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Want to be part of 110 affordable new apartments above Capitol Hill Station? Here’s how to join the Station House crowd

(Image: Capitol Hill Housing)

With rent for even its most expensive units expected to be 35% below Capitol Hill averages, the affordable Station House apartments above Capitol Hill Station are set to draw hundreds and possibly thousands of interested residents.

There are only 110 units to go around.

The Capitol Hill Housing-developed component of the massive complex of housing, retail, community, and plaza space being built above the busy light rail station is set to begin its leasing process in the new year with its new apartments planned to open by March:

CHH will build 110 apartments affordable to households earning at or below 30%, 50%, and 60% of area median income in a mix of studios, one-, two-, and three-bedroom units at the corner of 10th Avenue East and East John Street. The building is being built with a goal of reaching a LEED Platinum standard and will also include a 1,409 square foot community room.

The first stage of the application process will begin January 7th. It will be a busy day.

When CHS last reviewed listings earlier this year, a typical two-bedroom unit on Capitol Hill was going for more than $2,200, a one-bedroom for more than $1,800. For qualified residents, Station House will be a different story.

As a nonprofit developer, Capitol Hill Housing finances its projects with a mix of federal, state, and City of Seattle funding, tax credit equity, good old fashioned loans, and capital campaigns. It produces buildings that are restricted to those earning below tiers of median average incomes for the area. The result is a building like Station House that is hoped to achieve the goal of creating spaces to live for everybody in Seattle — not just the wealthy.

Capitol Hill Housing says flyers are being shared out to its community partners this month to reach a variety of populations to make sure word is spread wide and far about the opportunity.

Under Seattle’s “First in Time” ordinance, Station House applicants will be called in the order in which they apply in the early interest round. “If you have not received a call back, it means that all apartments have been filled,” Capitol Hill Housing writes.

Capitol Hill Housing will then begin a screening process and applicant reviews.

The step by step requirements and timeline are spelled out in English here at openhouse.capitolhillhousing.org. Flyers in languages including Spanish, Somali, and Chinese.

Station House is currently under construction at 10th and John on the northeast corner of the housing, community plaza, and retail development rising around the light rail station. With an additional 60 or so affordable units in the market rate buildings from the project’s master developer Gerding Edlen, about 41% of the planned 430 or so new apartments being created above Broadway will be affordable. CHS reported here on the decades of community work that went into shaping priorities for the development.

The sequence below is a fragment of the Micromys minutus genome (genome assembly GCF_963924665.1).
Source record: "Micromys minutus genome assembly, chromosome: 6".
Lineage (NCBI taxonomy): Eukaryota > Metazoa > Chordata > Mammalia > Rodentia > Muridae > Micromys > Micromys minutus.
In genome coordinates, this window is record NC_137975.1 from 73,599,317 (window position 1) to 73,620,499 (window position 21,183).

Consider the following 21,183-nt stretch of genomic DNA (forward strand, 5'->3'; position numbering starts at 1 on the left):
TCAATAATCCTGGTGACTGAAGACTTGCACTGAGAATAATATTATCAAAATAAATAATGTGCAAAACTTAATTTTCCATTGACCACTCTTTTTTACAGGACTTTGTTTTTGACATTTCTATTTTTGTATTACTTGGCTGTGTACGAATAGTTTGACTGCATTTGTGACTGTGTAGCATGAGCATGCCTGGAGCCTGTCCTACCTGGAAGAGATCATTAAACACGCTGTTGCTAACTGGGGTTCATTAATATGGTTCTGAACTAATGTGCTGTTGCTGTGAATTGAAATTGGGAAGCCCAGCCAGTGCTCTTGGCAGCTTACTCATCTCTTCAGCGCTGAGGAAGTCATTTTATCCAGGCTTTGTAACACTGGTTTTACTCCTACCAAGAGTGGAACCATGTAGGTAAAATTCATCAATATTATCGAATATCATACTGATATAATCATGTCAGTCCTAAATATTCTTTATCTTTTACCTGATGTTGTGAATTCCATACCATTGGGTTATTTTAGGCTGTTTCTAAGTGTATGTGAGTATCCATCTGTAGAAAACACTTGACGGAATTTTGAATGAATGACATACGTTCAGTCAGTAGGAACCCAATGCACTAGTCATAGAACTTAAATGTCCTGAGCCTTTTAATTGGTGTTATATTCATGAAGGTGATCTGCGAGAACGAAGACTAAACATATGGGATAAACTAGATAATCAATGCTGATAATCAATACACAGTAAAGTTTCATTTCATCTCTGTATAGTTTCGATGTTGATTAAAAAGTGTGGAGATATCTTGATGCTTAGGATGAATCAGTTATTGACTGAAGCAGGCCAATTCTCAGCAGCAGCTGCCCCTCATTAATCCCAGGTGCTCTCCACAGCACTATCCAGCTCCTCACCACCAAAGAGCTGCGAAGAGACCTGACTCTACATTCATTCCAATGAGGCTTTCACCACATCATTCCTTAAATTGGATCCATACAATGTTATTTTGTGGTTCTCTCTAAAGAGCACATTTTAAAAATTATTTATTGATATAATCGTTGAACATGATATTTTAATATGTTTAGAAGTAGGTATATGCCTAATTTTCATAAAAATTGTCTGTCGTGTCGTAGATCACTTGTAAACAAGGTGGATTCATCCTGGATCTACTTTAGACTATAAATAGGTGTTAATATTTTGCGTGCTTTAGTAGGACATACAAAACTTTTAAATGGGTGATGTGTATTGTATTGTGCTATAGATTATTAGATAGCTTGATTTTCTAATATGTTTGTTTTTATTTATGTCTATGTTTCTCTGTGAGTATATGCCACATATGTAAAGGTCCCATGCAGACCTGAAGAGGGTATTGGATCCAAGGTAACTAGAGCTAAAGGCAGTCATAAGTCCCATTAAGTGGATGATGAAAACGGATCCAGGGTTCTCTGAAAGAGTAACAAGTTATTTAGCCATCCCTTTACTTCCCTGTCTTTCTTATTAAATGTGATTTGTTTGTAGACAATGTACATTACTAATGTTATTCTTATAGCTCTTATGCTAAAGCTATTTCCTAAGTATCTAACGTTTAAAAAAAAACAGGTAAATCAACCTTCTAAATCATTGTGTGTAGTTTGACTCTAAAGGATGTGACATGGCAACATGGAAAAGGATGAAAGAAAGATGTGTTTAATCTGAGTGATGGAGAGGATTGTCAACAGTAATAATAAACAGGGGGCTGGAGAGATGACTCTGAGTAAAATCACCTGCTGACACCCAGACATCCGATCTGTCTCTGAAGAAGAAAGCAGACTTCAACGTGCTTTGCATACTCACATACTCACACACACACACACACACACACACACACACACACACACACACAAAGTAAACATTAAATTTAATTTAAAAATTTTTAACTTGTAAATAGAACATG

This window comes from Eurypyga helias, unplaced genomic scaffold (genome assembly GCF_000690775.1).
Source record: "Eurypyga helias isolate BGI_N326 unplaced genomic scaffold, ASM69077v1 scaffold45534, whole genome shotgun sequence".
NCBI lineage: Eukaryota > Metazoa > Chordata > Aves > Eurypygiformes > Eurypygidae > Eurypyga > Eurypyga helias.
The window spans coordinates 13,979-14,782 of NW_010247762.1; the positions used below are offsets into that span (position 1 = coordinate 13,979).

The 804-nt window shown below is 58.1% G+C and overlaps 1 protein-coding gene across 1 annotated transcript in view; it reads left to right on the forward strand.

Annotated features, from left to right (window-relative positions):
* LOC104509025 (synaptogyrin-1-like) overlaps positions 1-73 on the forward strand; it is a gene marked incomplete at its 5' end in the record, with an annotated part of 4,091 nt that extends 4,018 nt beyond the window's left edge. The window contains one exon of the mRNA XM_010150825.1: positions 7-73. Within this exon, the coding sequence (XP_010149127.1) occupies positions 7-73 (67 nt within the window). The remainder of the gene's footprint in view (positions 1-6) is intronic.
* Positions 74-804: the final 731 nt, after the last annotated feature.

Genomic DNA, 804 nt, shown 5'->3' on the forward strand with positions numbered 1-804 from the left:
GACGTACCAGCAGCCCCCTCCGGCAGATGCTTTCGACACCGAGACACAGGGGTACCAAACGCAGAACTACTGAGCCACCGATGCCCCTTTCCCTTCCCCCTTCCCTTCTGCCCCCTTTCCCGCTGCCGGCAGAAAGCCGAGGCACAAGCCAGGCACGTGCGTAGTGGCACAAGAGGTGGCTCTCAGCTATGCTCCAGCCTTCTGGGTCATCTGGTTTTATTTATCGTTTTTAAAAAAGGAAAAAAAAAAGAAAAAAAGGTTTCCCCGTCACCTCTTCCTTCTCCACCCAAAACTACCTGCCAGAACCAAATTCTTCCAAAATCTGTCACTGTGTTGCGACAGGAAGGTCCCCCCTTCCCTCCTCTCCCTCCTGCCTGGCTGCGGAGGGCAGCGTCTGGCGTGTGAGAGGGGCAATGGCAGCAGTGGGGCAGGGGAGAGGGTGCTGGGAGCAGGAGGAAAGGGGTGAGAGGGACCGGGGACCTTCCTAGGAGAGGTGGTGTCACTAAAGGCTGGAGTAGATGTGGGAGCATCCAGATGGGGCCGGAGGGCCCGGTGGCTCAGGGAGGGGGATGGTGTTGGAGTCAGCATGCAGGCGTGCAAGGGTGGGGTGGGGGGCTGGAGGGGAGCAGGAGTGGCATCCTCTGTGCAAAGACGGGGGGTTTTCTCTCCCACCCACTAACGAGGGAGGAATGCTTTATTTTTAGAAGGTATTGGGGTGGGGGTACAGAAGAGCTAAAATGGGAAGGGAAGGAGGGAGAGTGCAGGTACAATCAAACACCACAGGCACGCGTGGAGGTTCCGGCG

Settled between the four new buildings, the development’s plaza “will be available for public use” including “a weekly morning to afternoon year-round farmers market is planned for both the plaza and along Denny Way. Cal Anderson Park, located across the plaza and Denny Way is a publicly available open space,” according to developers. The plaza will connect with the AMP: AIDS Memorial Pathway remembering those who have succumbed to and those who have survived HIV and AIDS.

The development’s retail component, meanwhile, has been planned to include a grocer and a daycare facility. CHS reported about H Mart’s plans for a 16,000-square-foot market in the project.

While some will point out, probably rightly, that the buildings around the light rail station should be even taller and have room for even more units, the northeast corner’s planned heights were a flashpoint issue during early planning for the project with groups like Reasonable Density Seattle standing in opposition — especially along the development’s east side facing the mix of apartments, duplexes, and a few remaining single family-style homes that still stood in the area just north of Cal Anderson at the time. Efforts like this 2013 Capitol Hill Community Council vote helped pave the way for the development projects rising at the site today.

When the Capitol Hill Housing online form goes live, expect a rush. Here’s what happened when 88 affordable units became available in the developer’s 12th Ave Arts building in 2014. At the Liberty Bank Building in the Central District, the outreach created a new kind of demand in Seattle for that project’s affordable units. Capitol Hill Housing partner Africatown worked with partners Byrd Barr Place and Black Community Impact Alliance to get the word out and handed out flyers at youth football practices, churches and community meetings. Thanks to these efforts, 86% of the Liberty Bank residents— who applied on the first-come, first-served basis — are Black. CHS reported here on how “community preference” anti-displacement policy is being shaped in Seattle. Community preference will also be a major factor when Capitol Hill Housing opens its eight-story “LGBTQ-Affirming Affordable Senior Housing” development planned for Broadway between Pike and Pine.

For Station House’s tenants, the future begins Saturday, January 7th at 9 AM

You can learn more at openhouse.capitolhillhousing.org.